As GIS software became easier to use and required less programming knowledge, the use of GIS in Landscape Archaeology became more theoretically engaged and methodologically sophisticated. In the late 1980s and the early 1990s, the first wave of archaeological studies using GIS could mainly be grouped into those studies which provided predictive models to find site locations (for Cultural Research Management), those studies which examined the possibility of uses of GIS in archaeology, and those that focused on the spatial relationship of humans and their environment (Savage 1990a). In this early period, researchers were optimistic, sometimes overly optimistic, about the capabilities of GIS, and most studies were done without much regard to archaeological or social theory. One of the more sophisticated early GIS-based Landscape Archaeological studies was Savage's investigation of Late Archaic landscapes (Savage 1990b). Savage utilized Thiessen polygons to model subsistence catchment areas and boundaries, and his research was probably the first GIS-based Landscape Archaeology study that explicitly worked from archaeological theory.

In the mid-to-late 1990s, the sophistication of GIS-based spatial analyses in Landscape archaeology and theoretical engagement improved significantly. Software capability coincidentally improved also, requiring users to have less programming knowledge. New studies were made practically possible by advances in "line-of-sight (LOS, or viewshed) analysis, cost-surface generation, optimum corridor selection, and watershed delineation on a user defined landscape" (Madry and Rakos 1996: 104). During this period, creative uses of viewshed analysis (e.g., Gaffney et al. 1996; Llobera 1996; Madry and Rakos 1996; Wheatley 1996) and creative uses of predictive modelling (Maschner 1996a) were most often employed. Furthermore, during this period, archaeologists began using GIS to test theory (e.g., Llobera 1996).

After the late 1990s, the inferential rigour of GIS-based Landscape Archaeology studies improved yet again due to an increase in the use of spatial statistics, and the increasing availability of GIS software, as well as improved ease of use, opened up the use of GIS to more people. Also, the theoretically-laden debates surrounding GIS in the 1990s generated widespread interest. Rather than using one or two GIS functions to solve archaeological problems, an increase in methodological complexity saw archaeologists combining functions to achieve complex analytic sequences (e.g., Armstrong et al. 2009; Bell et al. 2002; Swanson 2003; Whitley 2002, 2004). This trend of increasing sophistication in both method and theoretical engagement was due to the increasing number of people using GIS, wider theoretical debates generating interest in the capabilities of GIS, and increasing software capabilities. If this trend continues, we might expect GIS to directly contribute to the development of new theory in the future.

The second reason why the use of GIS in Landscape Archaeology has not directly generated theory is the limited availability of user-friendly software that enables rapid Exploratory Data Analysis (EDA). To develop software mainly for academic use is not profitable, and this has impeded the pace of innovation in user-friendly GIS software. For example, only in the last ten years have the spatial syntax theories of Hillier and Hanson (1984) been automated in software such as Depthmap (Turner 2001) and Axialgen (Jiang and Liu 2010). Before then, generating isovists (viewsheds) and axial lines was a cumbersome process. Because GIS's strength is in Exploratory Data Analysis (Maschner 1996b), having access to intuitive software will increase the number of users of GIS, and this in turn drive further sophistication in inferential rigour in analyses and more engagement with, and possibly generation of, theory.

Conclusions: Future of GIS applications in Landscape Archaeology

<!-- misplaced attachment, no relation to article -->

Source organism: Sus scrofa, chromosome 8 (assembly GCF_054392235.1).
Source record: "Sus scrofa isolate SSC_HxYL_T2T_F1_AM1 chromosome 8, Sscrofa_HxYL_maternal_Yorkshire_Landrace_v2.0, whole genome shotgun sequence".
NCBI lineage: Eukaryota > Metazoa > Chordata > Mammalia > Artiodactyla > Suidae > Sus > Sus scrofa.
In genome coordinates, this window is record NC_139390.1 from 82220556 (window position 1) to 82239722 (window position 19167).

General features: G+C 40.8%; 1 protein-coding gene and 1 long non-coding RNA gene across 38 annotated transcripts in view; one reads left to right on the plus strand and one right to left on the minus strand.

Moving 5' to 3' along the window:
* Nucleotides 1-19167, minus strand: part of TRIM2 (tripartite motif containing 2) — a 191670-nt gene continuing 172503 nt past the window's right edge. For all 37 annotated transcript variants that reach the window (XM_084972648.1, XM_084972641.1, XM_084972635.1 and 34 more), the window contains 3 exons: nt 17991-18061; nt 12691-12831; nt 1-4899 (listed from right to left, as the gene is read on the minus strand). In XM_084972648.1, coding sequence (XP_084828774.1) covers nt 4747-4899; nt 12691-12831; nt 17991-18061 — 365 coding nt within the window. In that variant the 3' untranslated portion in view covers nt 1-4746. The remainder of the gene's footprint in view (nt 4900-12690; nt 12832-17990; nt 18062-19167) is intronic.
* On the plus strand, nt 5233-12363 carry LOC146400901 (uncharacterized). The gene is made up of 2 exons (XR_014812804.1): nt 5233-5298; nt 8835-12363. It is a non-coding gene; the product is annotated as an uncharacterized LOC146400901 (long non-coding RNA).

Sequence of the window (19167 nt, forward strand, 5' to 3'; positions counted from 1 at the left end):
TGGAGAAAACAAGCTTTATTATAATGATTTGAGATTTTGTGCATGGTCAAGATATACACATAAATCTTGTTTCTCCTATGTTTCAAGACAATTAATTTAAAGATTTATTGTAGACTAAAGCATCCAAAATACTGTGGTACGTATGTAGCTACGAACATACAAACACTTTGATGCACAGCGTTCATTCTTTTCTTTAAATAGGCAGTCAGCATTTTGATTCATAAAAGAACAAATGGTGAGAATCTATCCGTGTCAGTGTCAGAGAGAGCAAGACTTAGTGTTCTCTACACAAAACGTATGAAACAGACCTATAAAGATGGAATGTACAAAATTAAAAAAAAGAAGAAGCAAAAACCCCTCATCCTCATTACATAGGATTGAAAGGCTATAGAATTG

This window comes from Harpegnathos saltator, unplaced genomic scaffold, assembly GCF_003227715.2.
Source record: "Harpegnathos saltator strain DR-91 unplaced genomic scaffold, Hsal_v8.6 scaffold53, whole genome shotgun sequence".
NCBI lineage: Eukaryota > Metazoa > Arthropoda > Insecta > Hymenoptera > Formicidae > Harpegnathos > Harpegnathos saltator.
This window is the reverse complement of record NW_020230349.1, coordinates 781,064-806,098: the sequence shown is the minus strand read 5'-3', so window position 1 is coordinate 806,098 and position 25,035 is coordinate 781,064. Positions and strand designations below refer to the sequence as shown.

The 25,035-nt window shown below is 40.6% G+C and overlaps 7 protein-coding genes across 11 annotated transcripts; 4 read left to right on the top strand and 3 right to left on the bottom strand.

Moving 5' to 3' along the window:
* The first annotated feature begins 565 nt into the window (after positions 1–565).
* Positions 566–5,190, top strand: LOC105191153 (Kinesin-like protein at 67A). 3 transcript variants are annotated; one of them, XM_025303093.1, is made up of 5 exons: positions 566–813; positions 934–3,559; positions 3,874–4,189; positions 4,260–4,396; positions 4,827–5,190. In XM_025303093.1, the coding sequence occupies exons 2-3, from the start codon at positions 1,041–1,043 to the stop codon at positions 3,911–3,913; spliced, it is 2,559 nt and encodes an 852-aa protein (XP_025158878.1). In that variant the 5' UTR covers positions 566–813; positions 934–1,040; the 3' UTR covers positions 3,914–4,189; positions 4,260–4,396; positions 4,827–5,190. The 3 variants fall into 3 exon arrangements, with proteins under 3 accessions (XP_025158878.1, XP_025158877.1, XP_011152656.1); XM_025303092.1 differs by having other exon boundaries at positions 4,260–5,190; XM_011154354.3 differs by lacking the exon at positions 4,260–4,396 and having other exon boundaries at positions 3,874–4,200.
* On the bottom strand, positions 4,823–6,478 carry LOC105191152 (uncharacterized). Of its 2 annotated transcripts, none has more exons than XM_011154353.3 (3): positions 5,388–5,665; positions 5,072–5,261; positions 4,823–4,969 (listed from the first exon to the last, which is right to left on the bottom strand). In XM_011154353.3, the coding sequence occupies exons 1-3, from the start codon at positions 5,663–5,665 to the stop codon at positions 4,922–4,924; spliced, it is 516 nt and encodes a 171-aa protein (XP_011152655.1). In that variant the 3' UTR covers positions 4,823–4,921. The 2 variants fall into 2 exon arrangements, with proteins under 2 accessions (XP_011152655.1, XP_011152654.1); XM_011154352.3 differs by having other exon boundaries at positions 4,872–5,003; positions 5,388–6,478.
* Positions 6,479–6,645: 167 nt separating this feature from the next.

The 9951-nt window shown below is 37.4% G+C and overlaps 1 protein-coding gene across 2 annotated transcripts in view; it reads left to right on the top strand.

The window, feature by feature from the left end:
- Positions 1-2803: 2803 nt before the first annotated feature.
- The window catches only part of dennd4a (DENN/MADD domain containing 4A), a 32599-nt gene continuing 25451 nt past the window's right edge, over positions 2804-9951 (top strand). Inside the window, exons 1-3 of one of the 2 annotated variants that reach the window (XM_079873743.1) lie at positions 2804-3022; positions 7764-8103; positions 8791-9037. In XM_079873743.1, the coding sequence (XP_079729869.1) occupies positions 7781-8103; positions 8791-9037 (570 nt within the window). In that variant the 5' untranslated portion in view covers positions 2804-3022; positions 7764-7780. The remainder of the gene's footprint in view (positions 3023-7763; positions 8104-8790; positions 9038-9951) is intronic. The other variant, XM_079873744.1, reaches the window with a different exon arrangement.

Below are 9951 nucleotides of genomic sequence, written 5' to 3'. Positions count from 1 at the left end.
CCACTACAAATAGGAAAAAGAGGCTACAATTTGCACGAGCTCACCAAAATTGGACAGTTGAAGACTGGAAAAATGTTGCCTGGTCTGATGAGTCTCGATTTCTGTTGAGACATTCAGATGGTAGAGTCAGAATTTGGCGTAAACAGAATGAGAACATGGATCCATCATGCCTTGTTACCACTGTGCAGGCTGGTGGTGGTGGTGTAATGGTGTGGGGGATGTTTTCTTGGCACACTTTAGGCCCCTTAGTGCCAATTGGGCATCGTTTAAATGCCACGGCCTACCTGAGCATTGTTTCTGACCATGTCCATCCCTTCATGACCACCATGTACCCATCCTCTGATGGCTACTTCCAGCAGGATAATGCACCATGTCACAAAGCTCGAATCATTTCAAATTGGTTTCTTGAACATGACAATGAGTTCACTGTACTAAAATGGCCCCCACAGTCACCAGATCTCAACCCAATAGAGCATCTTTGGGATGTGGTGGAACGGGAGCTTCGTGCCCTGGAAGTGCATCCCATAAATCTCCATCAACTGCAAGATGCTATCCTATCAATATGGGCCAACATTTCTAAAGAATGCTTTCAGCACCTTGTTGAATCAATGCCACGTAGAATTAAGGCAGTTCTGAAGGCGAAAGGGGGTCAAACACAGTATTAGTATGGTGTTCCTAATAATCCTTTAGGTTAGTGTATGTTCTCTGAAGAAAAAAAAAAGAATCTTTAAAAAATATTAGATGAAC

The purpose of the paper was to evaluate whether GIS has helped advance landscape and other archaeological theory. Some of the overly-optimistic claims about how GIS would easily generate new theory seem to have been unfounded given the lack of clear positive precedents in theory generation. GIS cannot generate theory; people do. The theories and methods had existed before GIS. However, GIS can, and indeed did, aid in the advancement of archaeological theory. Specifically, by testing theory with some degree of statistical confidence, GIS helped researchers advance theoretical debates. However, the florescence of ideas, more than practical advances in computation, was responsible for the increase in sophistication of GIS analyses; it was theory, not GIS, that generated widespread interest.

One of the most exciting trends of current GIS-based archaeological studies is the movement toward understanding commonly used, but often vaguely applied, terms like "state," "city," "chiefdom," "ritual space," and "empire." Instead of defining each of these terms based on localised research and then trying to apply it universally, GIS can help us approach each of these terms in an inductive way (Exploratory Data Analysis) and understand the range of variation of social organisation and space. What is heartening about this recent trend is that it has the potential of empirically developing the post-structural idea of "overdetermination," where there can be multiple causes for a phenomenon, none of which are both necessary and sufficient (Voss 2008: 4). The advantage of using GIS in Landscape Archaeology is the ability to characterise rather than to categorise phenomena. Therefore, by seeing the various spatial manifestations of similar phenomena, for example the rise of states, we can begin to understand how their development is "overdetermined." In this way, GIS can help us rigorously test our assumptions about social evolution.

Because of the "overwhelming spatiality" of archaeological data (Conkey 1991), it is encouraging to see a recent increase in integrative and theoretically-laden archaeological GIS-based studies. If such a trend continues, and more researchers learn GIS methods, we can expect to see more communication between archaeological specialists as well as with other disciplines, leading to acceleration in the generation of theory.


I would like to acknowledge M. Steven Shackley for reading a draft of this paper and Nicolas Tripcevich for conversations on GIS in archaeology. The comments of an anonymous reviewer greatly improved the focus of this paper. I would also like to thank Adam Webb for help editing.